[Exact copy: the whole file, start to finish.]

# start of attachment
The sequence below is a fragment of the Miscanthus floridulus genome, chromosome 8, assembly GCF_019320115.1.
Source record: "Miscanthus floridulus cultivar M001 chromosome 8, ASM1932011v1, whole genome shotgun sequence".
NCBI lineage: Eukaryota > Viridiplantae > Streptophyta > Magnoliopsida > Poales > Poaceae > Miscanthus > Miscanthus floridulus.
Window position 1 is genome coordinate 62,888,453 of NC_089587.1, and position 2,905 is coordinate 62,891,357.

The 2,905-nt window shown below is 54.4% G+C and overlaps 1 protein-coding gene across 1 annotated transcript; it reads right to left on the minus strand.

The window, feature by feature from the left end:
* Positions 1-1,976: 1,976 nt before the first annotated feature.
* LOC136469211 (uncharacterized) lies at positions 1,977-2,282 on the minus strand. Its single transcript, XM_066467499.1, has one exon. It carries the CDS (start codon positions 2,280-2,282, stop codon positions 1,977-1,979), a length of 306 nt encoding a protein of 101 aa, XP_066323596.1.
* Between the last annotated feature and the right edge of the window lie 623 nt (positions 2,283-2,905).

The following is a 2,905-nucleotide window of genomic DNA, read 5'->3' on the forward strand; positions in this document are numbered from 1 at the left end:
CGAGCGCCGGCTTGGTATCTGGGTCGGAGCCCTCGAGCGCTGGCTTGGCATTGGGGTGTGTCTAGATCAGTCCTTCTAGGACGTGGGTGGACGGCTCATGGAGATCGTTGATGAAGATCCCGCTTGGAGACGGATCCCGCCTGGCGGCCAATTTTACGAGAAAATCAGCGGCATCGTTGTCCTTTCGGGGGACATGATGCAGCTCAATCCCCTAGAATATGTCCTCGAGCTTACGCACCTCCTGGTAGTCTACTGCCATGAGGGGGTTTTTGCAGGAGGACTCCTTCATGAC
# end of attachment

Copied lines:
The sequence below is a fragment of the Miscanthus floridulus genome, chromosome 8, assembly GCF_019320115.1.
Source record: "Miscanthus floridulus cultivar M001 chromosome 8, ASM1932011v1, whole genome shotgun sequence".
NCBI lineage: Eukaryota > Viridiplantae > Streptophyta > Magnoliopsida > Poales > Poaceae > Miscanthus > Miscanthus floridulus.
Window position 1 is genome coordinate 62,888,453 of NC_089587.1, and position 2,905 is coordinate 62,891,357.

The 2,905-nt window shown below is 54.4% G+C and overlaps 1 protein-coding gene across 1 annotated transcript; it reads right to left on the minus strand.

The window, feature by feature from the left end:
* Positions 1-1,976: 1,976 nt before the first annotated feature.
* LOC136469211 (uncharacterized) lies at positions 1,977-2,282 on the minus strand. Its single transcript, XM_066467499.1, has one exon. It carries the CDS (start codon positions 2,280-2,282, stop codon positions 1,977-1,979), a length of 306 nt encoding a protein of 101 aa, XP_066323596.1.
* Between the last annotated feature and the right edge of the window lie 623 nt (positions 2,283-2,905).

The following is a 2,905-nucleotide window of genomic DNA, read 5'->3' on the forward strand; positions in this document are numbered from 1 at the left end:
CGAGCGCCGGCTTGGTATCTGGGTCGGAGCCCTCGAGCGCTGGCTTGGCATTGGGGTGTGTCTAGATCAGTCCTTCTAGGACGTGGGTGGACGGCTCATGGAGATCGTTGATGAAGATCCCGCTTGGAGACGGATCCCGCCTGGCGGCCAATTTTACGAGAAAATCAGCGGCATCGTTGTCCTTTCGGGGGACATGATGCAGCTCAATCCCCTAGAATATGTCCTCGAGCTTACGCACCTCCTGGTAGTCTACTGCCATGAGGGGGTTTTTGCAGGAGGACTCCTTCATGAC